Saturday, August 20, 2016

Review: Indiscretion

Indiscretion Indiscretion by Charles Dubow
My rating: 5 of 5 stars

Indiscretion, probably consciously, has an air of The Great Gatsby about it as an ingenue, Claire, finds herself captivated by a golden couple, Harry and Maddy, living a life of etiolated prosperity in the Hamptons near New York with their young son. The captivation is reciprocated and Claire's emotional dependence grows into an obsession with Harry that sets them all on the road to tragedy. The story is told by the seemingly impassive family friend Walter, whose love for Maddy has been unrequited for decades.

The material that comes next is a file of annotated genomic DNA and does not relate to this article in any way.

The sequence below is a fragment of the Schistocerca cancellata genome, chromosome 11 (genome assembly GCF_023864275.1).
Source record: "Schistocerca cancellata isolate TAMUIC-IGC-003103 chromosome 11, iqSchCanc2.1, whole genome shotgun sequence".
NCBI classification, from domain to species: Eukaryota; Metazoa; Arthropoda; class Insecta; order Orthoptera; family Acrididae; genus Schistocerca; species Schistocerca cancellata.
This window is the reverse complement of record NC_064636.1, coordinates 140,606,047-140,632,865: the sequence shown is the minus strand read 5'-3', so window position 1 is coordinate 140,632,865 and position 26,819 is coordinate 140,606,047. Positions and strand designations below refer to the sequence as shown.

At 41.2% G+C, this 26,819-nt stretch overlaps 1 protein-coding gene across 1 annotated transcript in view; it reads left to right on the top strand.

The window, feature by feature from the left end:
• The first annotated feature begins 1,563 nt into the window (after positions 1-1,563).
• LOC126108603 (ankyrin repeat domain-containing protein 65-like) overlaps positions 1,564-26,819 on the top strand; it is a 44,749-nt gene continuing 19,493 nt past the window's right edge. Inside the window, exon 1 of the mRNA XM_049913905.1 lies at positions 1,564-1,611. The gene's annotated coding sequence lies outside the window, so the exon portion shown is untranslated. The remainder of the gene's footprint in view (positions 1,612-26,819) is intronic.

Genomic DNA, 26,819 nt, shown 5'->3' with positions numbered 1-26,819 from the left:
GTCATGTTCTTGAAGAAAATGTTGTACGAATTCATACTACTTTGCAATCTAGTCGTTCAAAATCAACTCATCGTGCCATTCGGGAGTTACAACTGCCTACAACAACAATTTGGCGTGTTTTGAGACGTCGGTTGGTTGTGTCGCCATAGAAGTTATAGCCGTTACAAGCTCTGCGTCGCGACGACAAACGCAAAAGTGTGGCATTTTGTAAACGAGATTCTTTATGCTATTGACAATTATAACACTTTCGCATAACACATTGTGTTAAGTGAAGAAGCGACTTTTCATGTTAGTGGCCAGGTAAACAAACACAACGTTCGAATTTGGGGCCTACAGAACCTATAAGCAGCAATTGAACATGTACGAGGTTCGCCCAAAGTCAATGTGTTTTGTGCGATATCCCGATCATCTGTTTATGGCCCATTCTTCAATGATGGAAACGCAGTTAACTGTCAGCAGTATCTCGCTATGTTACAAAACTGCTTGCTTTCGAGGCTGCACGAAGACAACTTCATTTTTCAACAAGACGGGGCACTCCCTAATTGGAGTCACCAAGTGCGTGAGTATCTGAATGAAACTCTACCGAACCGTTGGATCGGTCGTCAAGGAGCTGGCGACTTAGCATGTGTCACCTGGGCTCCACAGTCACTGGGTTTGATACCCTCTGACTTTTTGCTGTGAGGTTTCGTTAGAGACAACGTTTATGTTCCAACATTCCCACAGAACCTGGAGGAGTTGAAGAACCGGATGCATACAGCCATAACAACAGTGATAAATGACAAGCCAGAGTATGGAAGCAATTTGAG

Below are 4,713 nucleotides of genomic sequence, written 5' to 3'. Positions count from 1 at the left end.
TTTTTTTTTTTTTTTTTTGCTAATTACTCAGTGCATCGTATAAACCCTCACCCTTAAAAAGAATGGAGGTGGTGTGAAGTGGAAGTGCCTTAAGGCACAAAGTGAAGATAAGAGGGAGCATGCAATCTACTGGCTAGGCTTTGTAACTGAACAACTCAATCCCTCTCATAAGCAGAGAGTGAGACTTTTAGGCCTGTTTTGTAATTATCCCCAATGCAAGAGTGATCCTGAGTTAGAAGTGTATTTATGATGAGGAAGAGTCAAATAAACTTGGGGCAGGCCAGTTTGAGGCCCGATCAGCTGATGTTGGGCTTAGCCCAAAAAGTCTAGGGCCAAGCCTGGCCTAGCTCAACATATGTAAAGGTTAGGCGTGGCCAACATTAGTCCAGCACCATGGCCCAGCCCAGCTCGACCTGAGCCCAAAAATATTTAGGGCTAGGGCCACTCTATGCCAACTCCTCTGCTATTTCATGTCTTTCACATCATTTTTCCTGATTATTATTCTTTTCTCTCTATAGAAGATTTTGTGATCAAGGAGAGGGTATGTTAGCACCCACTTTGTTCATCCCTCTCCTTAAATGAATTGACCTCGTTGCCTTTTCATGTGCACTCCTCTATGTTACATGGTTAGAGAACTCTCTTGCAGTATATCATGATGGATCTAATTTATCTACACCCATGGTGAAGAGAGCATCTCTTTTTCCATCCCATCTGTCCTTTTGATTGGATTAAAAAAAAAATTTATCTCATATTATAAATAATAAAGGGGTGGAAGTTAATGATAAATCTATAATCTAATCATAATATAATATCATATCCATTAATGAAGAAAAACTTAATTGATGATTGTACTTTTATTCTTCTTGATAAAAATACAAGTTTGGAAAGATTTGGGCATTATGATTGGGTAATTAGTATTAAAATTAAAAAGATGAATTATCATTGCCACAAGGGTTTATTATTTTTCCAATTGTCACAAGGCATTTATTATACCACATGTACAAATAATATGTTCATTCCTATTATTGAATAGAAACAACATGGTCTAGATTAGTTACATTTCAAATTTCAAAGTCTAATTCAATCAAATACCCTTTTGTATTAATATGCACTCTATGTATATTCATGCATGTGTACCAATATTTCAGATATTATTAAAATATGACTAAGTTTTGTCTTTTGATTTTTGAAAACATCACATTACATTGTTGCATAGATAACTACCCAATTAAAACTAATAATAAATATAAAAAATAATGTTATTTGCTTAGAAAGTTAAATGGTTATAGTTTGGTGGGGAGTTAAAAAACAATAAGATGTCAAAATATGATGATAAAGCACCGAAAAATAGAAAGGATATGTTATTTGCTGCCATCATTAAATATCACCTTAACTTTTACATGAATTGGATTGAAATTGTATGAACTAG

In terms of narrative structure and writing style, the book is a delight. Dubow writes with a light, literary touch that raises Indiscretion well above pulp romance. It's a serious novel that is easy and enjoyable to read. Sometimes the fascination is with working out the apparently neutral Walter, whose reliability as a narrator becomes more doubtful as the book progresses. Five stars is justified, even if there are undoubted flaws.

The most serious flaw, and for me the only serious flaw, is that there isn't quite enough depth of character. Claire's, Harry's and Maddy's emotions are real enough, but their psyches aren't well enough developed to provide a bedrock for their emotions, which can leave readers wondering why they should care about them. That wasn't enough to spoil it for me, but I can understand why others disagree.

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